The same goes for complex guitar effects units like the Axe-Fx II, which can have steep learning curves. I recommend getting in deep with the manual and learning as much as possible before taking the unit to a rehearsal or gig. Learning to program, tweak presets, and assign foot controllers should be done at home, not at band practice or shows. Your band and audience will appreciate you more if you aren’t paging through menu screens when you’re supposed to be playing inspiring licks!
Instead, compartmentalize your time. Set aside times to practice, write, or play, times to tweak your gear, and times to learn complex new gear or software. Attempting all those things at once just doesn’t work. Until next month, happy rocking!
When no one was willing to build him an acoustic with a scalloped fretboard for microtonal string bends, James Russell took on the project himself and became a full-time luthier.
The Filmore boasts a tempting blend of a Tele-shaped body with a Les Paul wood-and-electronics recipe. It features Honduran mahogany for both the body and set neck, flamed maple for the top, and Brazilian rosewood for the fretboard. For electronics, Russell went with a pair of Peter Florance's Voodoo '59 humbuckers.
James Russell got his start building guitars in 1979 out of necessity. As a huge fan of John McLaughlin’s acoustic band Shakti, he wanted a guitar similar to McLaughlin’s Abe Wechter acoustic with a scalloped fretboard that would enable microtonal string bends. But after asking several Southern California luthiers to build the guitar he had in mind, Russell was turned down by all of them. That’s when he decided to build it himself and quickly found himself hooked on lutherie. And that first instrument is still going strong today.
Russell truly lives and breathes all things guitar. Not only is he a full-time builder out of his one-man shop, he still finds time to regularly teach guitar and perform. Oh, and he’s also one of Eric Schoenberg’s builders, producing handcrafted guitars inspired by prewar Martin flattops under the highly respected Schoenberg brand.
Checking out Russell’s website reveals that he doesn’t limit himself to one particular genre of guitar. Whether it’s an archtop, semi-hollow, upright electric bass, flattop acoustic, or something else, “the wide range of my guitar models is due to my love of so many styles of music and my love of great instruments,” says Russell. “I’ve been an active performing guitarist for over 40 years and I love and play both acoustic and electric music. Most of my models came about from real-world experiences of desiring changes and improvements in classic instruments.”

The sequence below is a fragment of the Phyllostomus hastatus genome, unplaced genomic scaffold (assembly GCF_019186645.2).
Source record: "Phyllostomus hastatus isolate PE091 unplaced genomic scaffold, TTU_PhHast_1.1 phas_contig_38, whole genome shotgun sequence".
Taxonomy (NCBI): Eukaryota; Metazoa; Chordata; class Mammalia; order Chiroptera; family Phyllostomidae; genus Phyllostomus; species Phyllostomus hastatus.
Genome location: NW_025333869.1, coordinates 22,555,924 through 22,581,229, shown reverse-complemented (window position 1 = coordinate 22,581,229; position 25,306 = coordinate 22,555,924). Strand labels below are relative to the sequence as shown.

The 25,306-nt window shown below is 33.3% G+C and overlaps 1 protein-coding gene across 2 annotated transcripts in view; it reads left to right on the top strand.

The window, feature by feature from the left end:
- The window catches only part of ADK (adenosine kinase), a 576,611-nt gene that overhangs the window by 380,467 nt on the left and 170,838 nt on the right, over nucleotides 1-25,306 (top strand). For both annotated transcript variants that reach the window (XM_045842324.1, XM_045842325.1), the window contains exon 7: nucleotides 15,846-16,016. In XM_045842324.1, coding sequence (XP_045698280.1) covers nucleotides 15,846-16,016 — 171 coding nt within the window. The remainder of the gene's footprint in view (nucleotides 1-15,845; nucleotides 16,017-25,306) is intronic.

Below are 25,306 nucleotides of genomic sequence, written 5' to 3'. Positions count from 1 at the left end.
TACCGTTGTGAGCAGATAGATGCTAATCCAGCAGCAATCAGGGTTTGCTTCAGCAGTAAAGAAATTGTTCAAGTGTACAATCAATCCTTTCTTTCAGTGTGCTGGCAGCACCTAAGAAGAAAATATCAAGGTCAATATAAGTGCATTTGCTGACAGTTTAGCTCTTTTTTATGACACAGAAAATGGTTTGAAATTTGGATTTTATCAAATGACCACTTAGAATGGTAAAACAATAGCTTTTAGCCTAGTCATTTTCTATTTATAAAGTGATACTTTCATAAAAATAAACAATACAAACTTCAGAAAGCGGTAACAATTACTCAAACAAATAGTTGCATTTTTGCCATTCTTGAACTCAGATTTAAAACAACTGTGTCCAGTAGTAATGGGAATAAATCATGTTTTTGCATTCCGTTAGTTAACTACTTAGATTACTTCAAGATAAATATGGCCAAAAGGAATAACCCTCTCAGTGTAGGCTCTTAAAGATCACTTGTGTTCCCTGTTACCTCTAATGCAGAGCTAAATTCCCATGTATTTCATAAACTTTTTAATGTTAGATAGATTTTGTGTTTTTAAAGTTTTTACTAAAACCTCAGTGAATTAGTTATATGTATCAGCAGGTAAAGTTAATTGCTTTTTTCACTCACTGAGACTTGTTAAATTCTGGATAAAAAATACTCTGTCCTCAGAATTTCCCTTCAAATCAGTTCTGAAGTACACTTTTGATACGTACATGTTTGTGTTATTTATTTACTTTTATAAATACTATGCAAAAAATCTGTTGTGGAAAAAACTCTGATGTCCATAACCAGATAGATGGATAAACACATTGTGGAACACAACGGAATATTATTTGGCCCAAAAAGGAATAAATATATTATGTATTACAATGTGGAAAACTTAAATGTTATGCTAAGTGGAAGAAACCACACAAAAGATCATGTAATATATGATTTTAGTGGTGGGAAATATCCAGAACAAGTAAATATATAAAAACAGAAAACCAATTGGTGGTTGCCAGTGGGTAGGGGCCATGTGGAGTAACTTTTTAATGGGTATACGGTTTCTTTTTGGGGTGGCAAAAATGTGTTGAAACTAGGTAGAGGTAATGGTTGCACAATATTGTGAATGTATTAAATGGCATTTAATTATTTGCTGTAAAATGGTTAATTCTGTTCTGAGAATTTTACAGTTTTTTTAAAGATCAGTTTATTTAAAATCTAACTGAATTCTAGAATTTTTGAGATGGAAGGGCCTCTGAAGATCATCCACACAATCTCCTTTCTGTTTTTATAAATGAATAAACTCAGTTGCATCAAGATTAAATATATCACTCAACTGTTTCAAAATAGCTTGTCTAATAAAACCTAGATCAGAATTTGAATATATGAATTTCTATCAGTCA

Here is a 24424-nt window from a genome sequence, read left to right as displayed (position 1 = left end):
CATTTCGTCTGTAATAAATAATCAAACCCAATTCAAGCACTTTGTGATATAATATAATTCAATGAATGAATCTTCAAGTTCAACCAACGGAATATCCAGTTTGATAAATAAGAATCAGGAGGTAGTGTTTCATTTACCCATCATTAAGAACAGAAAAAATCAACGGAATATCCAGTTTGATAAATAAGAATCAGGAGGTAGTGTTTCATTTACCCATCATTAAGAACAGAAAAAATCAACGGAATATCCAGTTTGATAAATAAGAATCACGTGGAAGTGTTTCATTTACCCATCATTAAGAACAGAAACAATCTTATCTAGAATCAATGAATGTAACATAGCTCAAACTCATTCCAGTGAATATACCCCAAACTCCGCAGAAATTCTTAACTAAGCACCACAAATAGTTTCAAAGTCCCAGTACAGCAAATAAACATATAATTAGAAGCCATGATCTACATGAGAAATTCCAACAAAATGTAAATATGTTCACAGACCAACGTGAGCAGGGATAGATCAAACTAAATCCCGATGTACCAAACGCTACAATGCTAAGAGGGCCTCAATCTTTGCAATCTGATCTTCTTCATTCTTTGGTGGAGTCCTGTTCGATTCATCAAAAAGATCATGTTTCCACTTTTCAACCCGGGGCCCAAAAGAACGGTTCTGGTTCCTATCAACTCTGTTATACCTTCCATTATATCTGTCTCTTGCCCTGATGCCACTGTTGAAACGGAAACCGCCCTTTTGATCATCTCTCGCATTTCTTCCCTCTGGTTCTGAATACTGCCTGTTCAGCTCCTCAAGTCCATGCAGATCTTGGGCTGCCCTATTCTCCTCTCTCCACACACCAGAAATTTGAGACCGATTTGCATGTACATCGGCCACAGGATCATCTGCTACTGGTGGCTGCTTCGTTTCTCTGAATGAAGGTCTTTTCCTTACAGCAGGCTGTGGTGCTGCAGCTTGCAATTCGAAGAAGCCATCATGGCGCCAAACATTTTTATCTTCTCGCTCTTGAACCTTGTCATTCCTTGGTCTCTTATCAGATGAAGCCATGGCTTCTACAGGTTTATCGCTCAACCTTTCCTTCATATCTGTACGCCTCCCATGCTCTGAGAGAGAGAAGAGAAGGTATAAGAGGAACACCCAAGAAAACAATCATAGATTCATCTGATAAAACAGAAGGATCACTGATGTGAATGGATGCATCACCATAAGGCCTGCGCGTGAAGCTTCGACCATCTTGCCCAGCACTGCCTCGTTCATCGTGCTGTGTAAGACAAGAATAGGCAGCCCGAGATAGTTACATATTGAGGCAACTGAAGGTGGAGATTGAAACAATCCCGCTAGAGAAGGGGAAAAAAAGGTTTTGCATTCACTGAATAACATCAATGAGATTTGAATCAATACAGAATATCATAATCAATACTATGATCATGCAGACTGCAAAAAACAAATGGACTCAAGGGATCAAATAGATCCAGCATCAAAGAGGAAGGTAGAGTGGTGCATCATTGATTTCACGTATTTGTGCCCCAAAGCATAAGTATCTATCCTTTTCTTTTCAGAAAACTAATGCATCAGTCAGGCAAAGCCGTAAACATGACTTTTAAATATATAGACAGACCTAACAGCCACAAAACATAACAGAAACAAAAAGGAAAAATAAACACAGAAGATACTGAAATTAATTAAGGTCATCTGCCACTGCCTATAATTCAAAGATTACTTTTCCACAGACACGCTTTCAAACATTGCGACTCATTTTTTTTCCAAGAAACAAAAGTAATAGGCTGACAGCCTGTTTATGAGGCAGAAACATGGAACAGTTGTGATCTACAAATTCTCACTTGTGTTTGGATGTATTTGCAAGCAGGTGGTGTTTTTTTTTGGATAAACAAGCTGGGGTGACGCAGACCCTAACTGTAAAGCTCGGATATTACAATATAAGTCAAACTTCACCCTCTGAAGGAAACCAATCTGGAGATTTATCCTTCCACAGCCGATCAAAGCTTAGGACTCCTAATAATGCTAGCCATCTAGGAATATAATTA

With that, Russell says his biggest challenge is just having enough hours in the day to build all the designs he wants to build. “I still have around 20 designs on paper that haven't become instruments yet, and I have several models that are in process and on the back burner.”
Asked what nuggets of advice he’d offer to someone wanting to take the plunge into lutherie, Russell says, “Understanding how to make a guitar is relatively easy, but understanding the interaction of all the materials that make up a guitar requires years and years of working with those materials. It’s easy to make a guitar-shaped object, but it is very difficult to make good guitars that sing.”
Russell also contends it really helps to be a player in order to be able to hear and feel what makes a guitar great. “Another aspect I feel is critical is having the patience and ability to do intricate, long-term projects. A guitar maker has to be driven or the challenges will be insurmountable.”
“I put my heart and soul into every instrument I make,” says the luthier. “My slogan is ‘Voice, Feel, Beauty.’ All three aspects are essential for a guitar to be great and I strive for excellence in all three. This is what is distinctive about all Russell Guitars.”
Pricing and Availability
James Russell’s guitars are available through direct order with the luthier, though he will occasionally have guitars available through Tradarama Guitars and Mighty Fine Guitars. Russell-made Schoenbergs are available through Schoenberg Guitars in Tiburon, California. The luthier produces about 10 Russell-branded guitars a year and the wait time for custom orders is typically 12 to 18 months. For each of his models, clients can request custom appointments such as wood options, neck carve, scale length, electronics, and so on. The price range for Russell Guitars varies anywhere from $3,500 to $10,000, depending on the model, woods, features, and options.
For more info, visit Russell Guitars.